UN Secretary-General Antonio Guterres on Wednesday called on Myanmar to halt military action and atrocities against the Rohingya in Rakhine state, saying the ongoing violence by security forces against the Muslim minority was "completely unacceptable”.
"The humanitarian situation is catastrophic," Guterres told reporters at a press briefing at the UN’s headquarters in New York City.
He said there have been "disturbing reports of attacks by security forces against civilians, which are completely unacceptable.
“I call on the Myanmar authorities to suspend military action, end the violence, uphold the rule of law, and recognize the right of return of all those who had to leave the country," Guterres said.
Later in the day, the UN Security Council issued a statement expressing "deep concern" about the situation in Rakhine, condemning the violence that led to an exodus from the Southeast Asian nation.
Council member states "called for immediate steps to end the violence in Rakhine, de-escalate the situation, re-establish law and order, ensure the protection of civilians, restore normal socio-economic conditions, and resolve the refugee problem", the statement said.
U.S.' envoy to the UN, Nikki Haley tweeted that the Council "was united in calling for an end to violence against innocent civilians in Rakhine State".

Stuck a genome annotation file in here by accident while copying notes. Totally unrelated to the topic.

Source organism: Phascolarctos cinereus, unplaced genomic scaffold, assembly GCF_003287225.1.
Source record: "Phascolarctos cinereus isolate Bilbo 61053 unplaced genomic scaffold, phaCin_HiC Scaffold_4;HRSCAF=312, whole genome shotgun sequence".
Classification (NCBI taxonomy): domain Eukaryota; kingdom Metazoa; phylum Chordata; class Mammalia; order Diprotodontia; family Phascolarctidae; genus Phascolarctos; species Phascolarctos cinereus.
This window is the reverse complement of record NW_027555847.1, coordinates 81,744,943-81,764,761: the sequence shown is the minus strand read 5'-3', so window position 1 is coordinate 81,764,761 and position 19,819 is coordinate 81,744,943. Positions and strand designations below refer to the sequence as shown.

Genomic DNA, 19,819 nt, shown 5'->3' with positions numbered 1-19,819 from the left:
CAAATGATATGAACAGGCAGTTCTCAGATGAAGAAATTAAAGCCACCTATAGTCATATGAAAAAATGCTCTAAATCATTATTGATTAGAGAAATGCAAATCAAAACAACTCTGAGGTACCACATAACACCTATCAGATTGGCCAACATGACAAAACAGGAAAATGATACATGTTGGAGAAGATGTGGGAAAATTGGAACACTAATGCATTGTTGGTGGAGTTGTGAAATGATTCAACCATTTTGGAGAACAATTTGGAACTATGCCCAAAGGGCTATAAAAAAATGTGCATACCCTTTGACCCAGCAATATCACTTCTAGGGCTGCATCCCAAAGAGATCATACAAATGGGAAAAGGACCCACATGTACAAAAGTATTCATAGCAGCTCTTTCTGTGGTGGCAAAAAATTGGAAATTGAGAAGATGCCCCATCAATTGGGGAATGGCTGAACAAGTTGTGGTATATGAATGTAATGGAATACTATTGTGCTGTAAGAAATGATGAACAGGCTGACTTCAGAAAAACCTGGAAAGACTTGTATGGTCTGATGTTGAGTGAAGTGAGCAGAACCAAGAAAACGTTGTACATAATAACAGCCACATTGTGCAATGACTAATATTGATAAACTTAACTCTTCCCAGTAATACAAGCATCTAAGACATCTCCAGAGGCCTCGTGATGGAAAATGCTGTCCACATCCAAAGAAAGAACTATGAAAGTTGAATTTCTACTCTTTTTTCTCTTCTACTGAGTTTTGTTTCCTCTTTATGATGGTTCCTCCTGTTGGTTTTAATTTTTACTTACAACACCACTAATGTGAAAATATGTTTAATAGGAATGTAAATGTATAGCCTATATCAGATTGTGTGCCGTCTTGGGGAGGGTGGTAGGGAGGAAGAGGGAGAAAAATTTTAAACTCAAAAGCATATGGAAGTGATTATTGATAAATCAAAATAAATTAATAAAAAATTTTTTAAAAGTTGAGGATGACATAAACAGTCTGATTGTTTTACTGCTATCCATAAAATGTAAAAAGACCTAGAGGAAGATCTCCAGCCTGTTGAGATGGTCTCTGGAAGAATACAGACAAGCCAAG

Haley also thanked neighboring Bangladesh for "hosting hundreds of thousands of refugees, fleeing violence, with nowhere to go".
Myanmar’s de facto leader Aung San Suu Kyi has cancelled a plan to attend the upcoming UN General Assembly as her government faces growing international pressure over its crackdown on the Rohingya.
Since Aug. 25, more than 370,000 Rohingya have crossed from Myanmar's western state of Rakhine into Bangladesh, according to the UN.
The refugees are fleeing a fresh security operation in which security forces and Buddhist mobs have killed men, women and children, looted homes and torched Rohingya villages. According to Bangladesh, around 3,000 Rohingya have been killed in the crackdown.
The Rohingya, described by the UN as the world's most persecuted people, have faced heightened fears of attack since dozens were killed in communal violence in 2012.
Source: Anadolu Agency